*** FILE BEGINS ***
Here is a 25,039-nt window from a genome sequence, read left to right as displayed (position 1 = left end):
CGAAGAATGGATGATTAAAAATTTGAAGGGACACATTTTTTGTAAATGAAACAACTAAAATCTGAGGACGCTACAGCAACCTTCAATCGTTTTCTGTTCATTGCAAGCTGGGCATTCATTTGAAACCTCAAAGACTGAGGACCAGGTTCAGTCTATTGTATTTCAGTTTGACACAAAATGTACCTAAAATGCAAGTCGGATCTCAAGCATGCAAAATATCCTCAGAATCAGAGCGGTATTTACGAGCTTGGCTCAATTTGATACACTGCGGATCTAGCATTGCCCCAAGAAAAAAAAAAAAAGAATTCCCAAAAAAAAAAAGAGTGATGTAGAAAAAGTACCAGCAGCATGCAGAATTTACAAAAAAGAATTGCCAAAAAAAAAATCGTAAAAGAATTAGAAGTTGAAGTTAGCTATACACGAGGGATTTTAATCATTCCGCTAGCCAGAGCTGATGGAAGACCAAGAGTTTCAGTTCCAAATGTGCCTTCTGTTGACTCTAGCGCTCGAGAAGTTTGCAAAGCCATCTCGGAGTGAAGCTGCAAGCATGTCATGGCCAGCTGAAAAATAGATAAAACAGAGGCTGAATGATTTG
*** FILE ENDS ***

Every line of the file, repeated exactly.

Here is a 25,039-nt window from a genome sequence, read left to right as displayed (position 1 = left end):
CGAAGAATGGATGATTAAAAATTTGAAGGGACACATTTTTTGTAAATGAAACAACTAAAATCTGAGGACGCTACAGCAACCTTCAATCGTTTTCTGTTCATTGCAAGCTGGGCATTCATTTGAAACCTCAAAGACTGAGGACCAGGTTCAGTCTATTGTATTTCAGTTTGACACAAAATGTACCTAAAATGCAAGTCGGATCTCAAGCATGCAAAATATCCTCAGAATCAGAGCGGTATTTACGAGCTTGGCTCAATTTGATACACTGCGGATCTAGCATTGCCCCAAGAAAAAAAAAAAAAGAATTCCCAAAAAAAAAAAGAGTGATGTAGAAAAAGTACCAGCAGCATGCAGAATTTACAAAAAAGAATTGCCAAAAAAAAAATCGTAAAAGAATTAGAAGTTGAAGTTAGCTATACACGAGGGATTTTAATCATTCCGCTAGCCAGAGCTGATGGAAGACCAAGAGTTTCAGTTCCAAATGTGCCTTCTGTTGACTCTAGCGCTCGAGAAGTTTGCAAAGCCATCTCGGAGTGAAGCTGCAAGCATGTCATGGCCAGCTGAAAAATAGATAAAACAGAGGCTGAATGATTTG